Fashion marketing needs better communications that connect with the customer’s branding of self. Marketers could now look at their products for visual content and the story that generates its facility for self-styling. And in this multi-media, social media world, visualization in all its forms is pre-eminent.

Athleta

“Power to the She” –self-styling visual and verbal story

A significant brand mark for fashion marketers is to see visual content that covers all aspects of customer/consumer experience. For example, a fashion firm might even introduce their customers to a fly-on-the-wall look at their design team at work. There is no doubt that fashion may be a most visual product that offers ever-flowing fountains of ideas for visual content – and desire, especially with the use of social media and web sites.

Fashion brand positioning can be more inspiring by showing the customer real life style and life-stage happenings instead of static, mannequin-posed model photos with their logo.

Starbucks

Starbucks visualizes it is the customer’s lifestyle…

Those brand managers who have a sense of the visual in communications may be the new Rembrands of fashion marketing!

What’s your story?

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Arthur & Peggy Winters co-teach SXB 200 Brand Marketing Communications for Image & Meaning and SXR 050 Intro to Branding: The Art of Customer Bonding.

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GLOCAL… (GLObal and loCAL) It’s still all Local with Multicultural Global Influences

By , June 28, 2012 3:35 pm

Brandpsych logo

glocal drawing by arthur winters

Segmented Marketing has been rapidly replacing, or at least collaborating as part of,what we have known as Mass Marketing. So why would any brand, U.S. or “other world,” not customize their communications about their product, service or experience? With a rising local diversity in our domestic market, and an increasing mix of different global cultures throughout the world, a brand needs to continue to create strategies and communications for glocal brand marketing.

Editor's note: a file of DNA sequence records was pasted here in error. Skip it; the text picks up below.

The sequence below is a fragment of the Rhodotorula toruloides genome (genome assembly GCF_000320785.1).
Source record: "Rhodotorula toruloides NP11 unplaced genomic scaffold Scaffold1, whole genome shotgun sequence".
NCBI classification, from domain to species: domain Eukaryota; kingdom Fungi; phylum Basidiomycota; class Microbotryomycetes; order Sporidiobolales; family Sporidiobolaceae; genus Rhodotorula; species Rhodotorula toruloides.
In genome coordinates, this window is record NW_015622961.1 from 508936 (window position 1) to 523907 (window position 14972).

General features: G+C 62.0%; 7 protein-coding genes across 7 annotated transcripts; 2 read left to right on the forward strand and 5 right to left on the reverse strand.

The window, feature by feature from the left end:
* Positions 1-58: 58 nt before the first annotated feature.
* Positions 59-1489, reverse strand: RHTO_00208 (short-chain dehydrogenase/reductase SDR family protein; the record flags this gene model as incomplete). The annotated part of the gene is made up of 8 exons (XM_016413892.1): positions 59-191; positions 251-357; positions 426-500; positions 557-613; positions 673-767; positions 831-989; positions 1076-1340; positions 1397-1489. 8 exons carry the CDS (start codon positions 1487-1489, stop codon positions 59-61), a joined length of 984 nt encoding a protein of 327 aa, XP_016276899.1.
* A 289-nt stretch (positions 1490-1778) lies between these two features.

Some brands are trying multicultural marketing that attempts to create communications for more than one market segment. The brands that seem to do the job best do forms of Integrated Marketing that go beyond running traditional ads, doing outdoor advertising or going on-line. They are developing innovative Consumer-Centric Promotions (CCP) and Customer Experiences (CX). And they are considering cross-over life-style psychographics to identify “cross-across” target markets.

Today’s Brand Management has to recognize that cross-over segmented markets require more glocal strategies and multicultural communications than ever before.

One to watch is what a retail giant like The GAP is doing. GAP Inc. has products available to customers in over 90 countries worldwide. Their global expansion formula is to enter a country with brand-building flagship stores, after which outlets and smaller franchise stores can be added beyond the main cities, in addition to building an online web presence for each country/region/language and offering international shipping.  This plan goes on even with the news that they will be closing a number of stores in NYC, the USA and Canada.